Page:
Washington, D.C., multifamily market update

The sustained population growth, strong job growth, diversified economy and impressive absorption have served to keep the Washington, D.C. multifamily outlook positive.

The Washington, D.C. multifamily market has enjoyed success in recent years, and 2018 was no exception. The regional economy continued to function at an extremely healthy level, having added 54,100 new jobs in the trailing 12 months ending November 2018, which is higher than the annual average of 41,000 since 2010. The region has outgrown its previous dependence on the Federal Government, which contracted by 4,800 jobs in the year ending July 2018, further highlighting the strength of the region’s private sector. This sustained economic upside is only further enhanced by the recent amazon HQ2 announcement and looming possibility of Apple and other large cyber contracts.

The strong job growth has been matched by a steady increase in population, which has grown 10.44 percent since 2010 to roughly 6.25 million people. To accommodate such growth, the supply pipeline has been equally as robust, delivering nearly 13,000 units a year for the past five years. In addition to all the recent deliveries, absorption has remained steady and strong with the market absorbing a net positive of 7,570 units over the trailing 12 months. Furthermore, Class A rents have still managed to grow 1.4 percent over the past year, while overall market rent growth has grown an even higher 1.7 percent. All of these economic factors have positioned the market for long-term growth.

Location! Location! Location!

A hotspot for multifamily development has been the D.C. Southwest Waterfront, where despite supply, demand continues to push new rents higher in the recently delivered projects. The Southwest Waterfront has delivered nearly one million square feet of office in the past two years, almost 450,000 square feet of retail in the past five years and is quickly becoming one of the most active submarkets in Washington, D.C. Jair Lynch is currently developing 1250, a 430-unit project across the street from a JBG Smith’s West Half project, which is set to include 465 units. Both projects will overlook Nationals Park with dynamic ground-floor retail. These are both adjacent to Forest City’s Yards West development, which will drive development in and around the submarket.

Washington, D.C. Commercial Real Estate

The velocity of investment sales in the Washington, D.C. market is nearly at all-time highs, with more than $6 billion in volume, or 125 assets, having traded in 2018 as of October. In the third quarter alone, 40 assets traded for almost $2.5 billion in volume. Value-add continues to be the hottest product type in the marketplace, with a significant majority of transactions falling into this bucket. These deals are bringing in the deepest buyer pools with the most liquidity, driving extremely competitive bidding processes.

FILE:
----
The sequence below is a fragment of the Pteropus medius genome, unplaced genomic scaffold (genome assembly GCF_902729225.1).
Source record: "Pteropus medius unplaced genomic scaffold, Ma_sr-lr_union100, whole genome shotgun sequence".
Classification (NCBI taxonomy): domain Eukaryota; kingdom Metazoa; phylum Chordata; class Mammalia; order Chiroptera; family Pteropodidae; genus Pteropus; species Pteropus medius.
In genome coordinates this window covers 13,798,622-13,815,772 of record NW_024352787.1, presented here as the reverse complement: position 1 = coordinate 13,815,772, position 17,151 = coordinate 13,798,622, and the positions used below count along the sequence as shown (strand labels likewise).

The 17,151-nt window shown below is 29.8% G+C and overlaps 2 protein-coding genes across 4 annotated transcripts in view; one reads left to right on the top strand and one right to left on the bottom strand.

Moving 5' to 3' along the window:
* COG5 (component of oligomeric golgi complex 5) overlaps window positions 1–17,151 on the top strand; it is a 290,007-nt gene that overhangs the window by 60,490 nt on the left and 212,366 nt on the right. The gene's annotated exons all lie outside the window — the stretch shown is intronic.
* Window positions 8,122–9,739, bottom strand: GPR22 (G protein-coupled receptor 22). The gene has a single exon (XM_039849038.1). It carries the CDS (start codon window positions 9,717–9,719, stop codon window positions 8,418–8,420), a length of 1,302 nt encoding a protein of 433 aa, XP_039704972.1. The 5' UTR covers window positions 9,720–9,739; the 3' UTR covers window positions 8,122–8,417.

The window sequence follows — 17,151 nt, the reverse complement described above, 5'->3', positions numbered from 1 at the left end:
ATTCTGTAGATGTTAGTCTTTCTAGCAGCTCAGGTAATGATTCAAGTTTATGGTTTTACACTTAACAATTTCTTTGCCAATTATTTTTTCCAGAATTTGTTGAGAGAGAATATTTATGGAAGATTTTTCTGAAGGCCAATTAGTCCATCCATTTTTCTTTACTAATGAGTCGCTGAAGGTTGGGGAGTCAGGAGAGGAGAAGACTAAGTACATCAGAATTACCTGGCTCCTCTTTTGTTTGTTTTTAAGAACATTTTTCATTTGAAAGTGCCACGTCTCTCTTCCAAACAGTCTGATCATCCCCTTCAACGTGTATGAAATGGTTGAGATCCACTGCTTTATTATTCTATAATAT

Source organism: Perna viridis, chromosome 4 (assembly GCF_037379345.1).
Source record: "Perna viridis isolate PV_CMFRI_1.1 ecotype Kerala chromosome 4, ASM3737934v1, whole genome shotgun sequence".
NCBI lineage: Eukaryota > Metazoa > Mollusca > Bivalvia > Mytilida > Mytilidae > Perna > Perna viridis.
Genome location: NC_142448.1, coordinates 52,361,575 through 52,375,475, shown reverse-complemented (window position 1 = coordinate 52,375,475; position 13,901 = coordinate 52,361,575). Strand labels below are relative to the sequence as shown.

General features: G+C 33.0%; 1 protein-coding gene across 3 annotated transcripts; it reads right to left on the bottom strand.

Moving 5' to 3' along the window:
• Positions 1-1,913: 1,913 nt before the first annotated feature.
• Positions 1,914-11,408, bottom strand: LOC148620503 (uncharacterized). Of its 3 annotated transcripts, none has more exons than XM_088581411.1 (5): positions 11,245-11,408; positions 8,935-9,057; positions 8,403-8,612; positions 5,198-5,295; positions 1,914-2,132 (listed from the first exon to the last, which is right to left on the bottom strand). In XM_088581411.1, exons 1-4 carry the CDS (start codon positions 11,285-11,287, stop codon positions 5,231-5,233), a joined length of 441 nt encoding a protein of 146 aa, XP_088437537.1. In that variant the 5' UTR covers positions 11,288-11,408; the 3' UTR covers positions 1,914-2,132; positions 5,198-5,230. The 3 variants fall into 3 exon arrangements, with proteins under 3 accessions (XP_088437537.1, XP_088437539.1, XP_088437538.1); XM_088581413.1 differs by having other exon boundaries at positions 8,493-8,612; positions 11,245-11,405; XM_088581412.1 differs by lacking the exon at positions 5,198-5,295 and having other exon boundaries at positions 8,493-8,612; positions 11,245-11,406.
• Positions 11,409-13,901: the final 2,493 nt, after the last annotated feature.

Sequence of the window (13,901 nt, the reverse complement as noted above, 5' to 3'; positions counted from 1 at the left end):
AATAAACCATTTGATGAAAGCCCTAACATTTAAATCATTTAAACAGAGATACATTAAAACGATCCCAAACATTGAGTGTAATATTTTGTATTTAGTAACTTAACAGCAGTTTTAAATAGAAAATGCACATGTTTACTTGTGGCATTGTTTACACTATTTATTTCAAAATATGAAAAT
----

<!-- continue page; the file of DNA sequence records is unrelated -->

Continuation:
The most active buyer groups in the D.C. marketplace have been Harbor Group, Brookfield, Mid-America Apartment Communities and Morgan Properties, all of which have invested more than $500 million in acquisitions in the past two years in a combined 53 transactions. There is a significant amount of demand for buyers to acquire in the Washington, D.C. area. Buyers continue to pursue value-add plays with significant amounts of upside, as evidenced by the lack of core deals on the market. With much of development taking place on core assets within the District itself, we expect to see these value-add plays only become more and more competitive. Furthermore, the spending appropriations from the Congress approved 2018 budget, which is at a high since fiscal year 2011, will continue to drive investors’ enthusiasm for the D.C. Metro’s potential growth.  

The Role of Foreign Capital

Additionally, there has been a significant increase in demand to buy into the market from foreign capital. 2018 has already seen $1.2 billion in foreign investments within the D.C. Metro area, making up 20 percent of activity so far this year. In contrast, foreign capital made up 15 percent of 2017 investments in the metro, six percent in 2016, nine percent in 2015, and 11 percent in 2014. Desire to invest in the United States from foreign investors varies greatly between those who are hesitant due to foreign relations concerns and others who are bullish because of strong financial indicators. But, demand has increased in Washington, D.C. for those who view it as a desirable, core coastal market.

In Conclusion

The sustained population growth, strong job growth, diversified economy and impressive absorption have served to keep the Washington, D.C. multifamily outlook positive. Capital markets have remained busy, nearly passing 2017’s volume already while new core developments and a robust pipeline will drive rental growth for years to come. 

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